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[4]

Countershaft very HOT.

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Rustrp

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#31
Can't say it enough, this forum has good input from everyone and it is very beneficial for beginners like myself.

BSS1, from memory I know the bearing in the back was much cooler. I just can't recall the exact temp. With that information I did check to see if both tension screws/pins(M1-271, see pic above) were set with equal pressure.

Short of just doing a simple Google search, anybody have a good source that they have used to acquire some Oilite bearings?
As has already been stated, McMaster Carr is a good source or try any industrial bearing supply house in your area.

As you stated, there's a lot of good information here, and opinion based on our experiences. Oilite bearing come in many different shapes sizes and configurations.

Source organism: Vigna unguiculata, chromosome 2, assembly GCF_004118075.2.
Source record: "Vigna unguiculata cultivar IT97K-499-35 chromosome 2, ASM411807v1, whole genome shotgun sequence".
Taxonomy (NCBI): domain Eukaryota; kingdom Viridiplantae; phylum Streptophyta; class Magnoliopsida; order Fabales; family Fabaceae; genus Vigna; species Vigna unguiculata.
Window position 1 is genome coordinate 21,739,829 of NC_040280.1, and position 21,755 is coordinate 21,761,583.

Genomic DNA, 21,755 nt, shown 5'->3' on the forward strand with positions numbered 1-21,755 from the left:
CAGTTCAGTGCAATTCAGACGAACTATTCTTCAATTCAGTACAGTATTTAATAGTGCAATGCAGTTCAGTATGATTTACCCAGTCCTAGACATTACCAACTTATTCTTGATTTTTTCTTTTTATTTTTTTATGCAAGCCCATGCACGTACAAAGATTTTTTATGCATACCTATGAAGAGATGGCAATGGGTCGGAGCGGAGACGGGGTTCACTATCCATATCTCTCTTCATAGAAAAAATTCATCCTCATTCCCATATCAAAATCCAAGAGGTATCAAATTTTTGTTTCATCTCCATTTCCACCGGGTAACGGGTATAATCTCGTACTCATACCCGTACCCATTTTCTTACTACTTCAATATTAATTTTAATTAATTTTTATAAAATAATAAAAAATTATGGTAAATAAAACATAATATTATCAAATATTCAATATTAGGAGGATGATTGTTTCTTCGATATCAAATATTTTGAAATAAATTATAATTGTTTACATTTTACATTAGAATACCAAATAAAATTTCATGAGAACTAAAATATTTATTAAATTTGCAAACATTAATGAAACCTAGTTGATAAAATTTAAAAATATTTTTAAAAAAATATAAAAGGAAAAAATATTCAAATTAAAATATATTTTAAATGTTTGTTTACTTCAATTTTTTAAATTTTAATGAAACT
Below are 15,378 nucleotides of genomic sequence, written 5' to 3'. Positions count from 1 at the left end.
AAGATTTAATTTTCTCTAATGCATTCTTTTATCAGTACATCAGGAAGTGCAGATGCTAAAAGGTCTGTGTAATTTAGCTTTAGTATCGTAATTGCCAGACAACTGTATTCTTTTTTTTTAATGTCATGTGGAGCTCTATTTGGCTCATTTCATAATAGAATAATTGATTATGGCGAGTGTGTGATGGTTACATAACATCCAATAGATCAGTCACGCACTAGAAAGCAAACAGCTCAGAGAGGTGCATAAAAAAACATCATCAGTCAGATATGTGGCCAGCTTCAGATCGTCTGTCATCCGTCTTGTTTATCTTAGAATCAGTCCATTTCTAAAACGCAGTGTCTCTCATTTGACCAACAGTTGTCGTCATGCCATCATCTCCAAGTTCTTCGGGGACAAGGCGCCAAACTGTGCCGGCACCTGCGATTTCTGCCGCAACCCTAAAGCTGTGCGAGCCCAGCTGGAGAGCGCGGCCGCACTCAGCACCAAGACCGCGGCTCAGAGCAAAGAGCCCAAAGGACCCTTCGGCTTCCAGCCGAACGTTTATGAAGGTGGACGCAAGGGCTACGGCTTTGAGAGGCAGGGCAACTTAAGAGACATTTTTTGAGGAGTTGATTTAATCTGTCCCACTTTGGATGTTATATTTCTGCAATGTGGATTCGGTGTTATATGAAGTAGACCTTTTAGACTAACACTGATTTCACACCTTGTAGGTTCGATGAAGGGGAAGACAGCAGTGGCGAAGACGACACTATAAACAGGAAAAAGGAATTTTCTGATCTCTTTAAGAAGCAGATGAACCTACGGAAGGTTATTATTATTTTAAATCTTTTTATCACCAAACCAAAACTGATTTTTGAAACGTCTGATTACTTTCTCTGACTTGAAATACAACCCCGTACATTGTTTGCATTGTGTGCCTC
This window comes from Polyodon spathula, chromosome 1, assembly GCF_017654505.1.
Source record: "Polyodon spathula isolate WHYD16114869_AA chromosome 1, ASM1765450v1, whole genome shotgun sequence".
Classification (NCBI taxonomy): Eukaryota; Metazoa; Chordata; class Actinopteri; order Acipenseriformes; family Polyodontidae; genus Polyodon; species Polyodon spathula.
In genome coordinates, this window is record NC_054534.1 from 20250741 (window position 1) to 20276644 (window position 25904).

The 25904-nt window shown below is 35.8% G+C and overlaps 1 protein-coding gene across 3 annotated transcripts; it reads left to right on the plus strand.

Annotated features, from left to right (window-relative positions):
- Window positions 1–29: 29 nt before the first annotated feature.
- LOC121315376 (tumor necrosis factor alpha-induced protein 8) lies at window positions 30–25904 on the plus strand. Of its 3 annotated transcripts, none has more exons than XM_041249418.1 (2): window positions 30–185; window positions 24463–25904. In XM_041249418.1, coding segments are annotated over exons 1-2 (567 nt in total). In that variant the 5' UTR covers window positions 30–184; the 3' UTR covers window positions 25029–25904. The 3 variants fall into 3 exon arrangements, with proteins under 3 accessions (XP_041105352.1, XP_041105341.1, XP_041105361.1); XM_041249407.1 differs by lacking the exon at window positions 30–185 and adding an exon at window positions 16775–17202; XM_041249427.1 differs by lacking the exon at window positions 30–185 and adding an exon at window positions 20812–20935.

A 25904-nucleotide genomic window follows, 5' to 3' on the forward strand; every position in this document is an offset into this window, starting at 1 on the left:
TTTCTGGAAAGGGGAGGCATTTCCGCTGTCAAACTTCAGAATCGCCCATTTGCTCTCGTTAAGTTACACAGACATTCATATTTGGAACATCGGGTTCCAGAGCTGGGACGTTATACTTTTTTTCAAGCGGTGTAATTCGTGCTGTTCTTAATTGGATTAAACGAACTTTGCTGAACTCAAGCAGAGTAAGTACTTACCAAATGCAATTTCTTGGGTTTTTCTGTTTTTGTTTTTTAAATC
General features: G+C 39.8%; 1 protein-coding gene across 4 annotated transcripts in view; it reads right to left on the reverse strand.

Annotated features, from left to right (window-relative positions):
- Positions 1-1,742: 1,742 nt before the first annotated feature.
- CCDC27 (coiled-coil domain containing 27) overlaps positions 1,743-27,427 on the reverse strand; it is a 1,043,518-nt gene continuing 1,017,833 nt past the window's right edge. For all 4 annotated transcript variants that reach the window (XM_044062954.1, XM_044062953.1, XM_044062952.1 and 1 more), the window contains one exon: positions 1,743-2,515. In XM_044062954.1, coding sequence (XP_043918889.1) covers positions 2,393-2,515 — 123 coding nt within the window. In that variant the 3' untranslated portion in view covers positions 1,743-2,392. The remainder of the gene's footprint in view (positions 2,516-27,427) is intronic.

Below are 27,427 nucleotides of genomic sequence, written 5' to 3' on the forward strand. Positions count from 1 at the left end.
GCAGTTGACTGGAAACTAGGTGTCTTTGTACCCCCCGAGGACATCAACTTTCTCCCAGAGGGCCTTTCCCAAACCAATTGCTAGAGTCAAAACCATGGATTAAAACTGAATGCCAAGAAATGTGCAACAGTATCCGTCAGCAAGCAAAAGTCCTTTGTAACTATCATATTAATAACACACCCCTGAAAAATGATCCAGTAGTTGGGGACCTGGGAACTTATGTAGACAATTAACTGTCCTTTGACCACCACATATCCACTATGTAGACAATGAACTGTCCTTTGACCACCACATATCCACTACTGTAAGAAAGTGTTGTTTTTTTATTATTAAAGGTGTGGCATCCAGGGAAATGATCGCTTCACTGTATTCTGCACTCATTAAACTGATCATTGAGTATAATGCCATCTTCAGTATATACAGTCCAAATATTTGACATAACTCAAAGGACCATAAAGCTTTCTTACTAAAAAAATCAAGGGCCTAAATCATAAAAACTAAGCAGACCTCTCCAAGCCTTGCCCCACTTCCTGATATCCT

https://www.oilite.com/PDFs/castBronze_designData.pdf
 

markba633csi

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#32
To clarify; an Oilite bearing has a distinctive look, once you've seen it you'll recognize it- they're made of tiny bronze particles which are sintered (pressed with heat) into a solid shape. There's also a similar looking product used as a filter for various liquids and gasses.
Mark S.
 

wa5cab

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#33
We know that with new original bearings and proper size V-belts, the Atlas mills ran OK. AFAIK, you don't know for certain what the bushings in the countershaft hanger are. So my suggestion would be to replace the bushings and the belts with OEM parts, and start from a point that we know worked.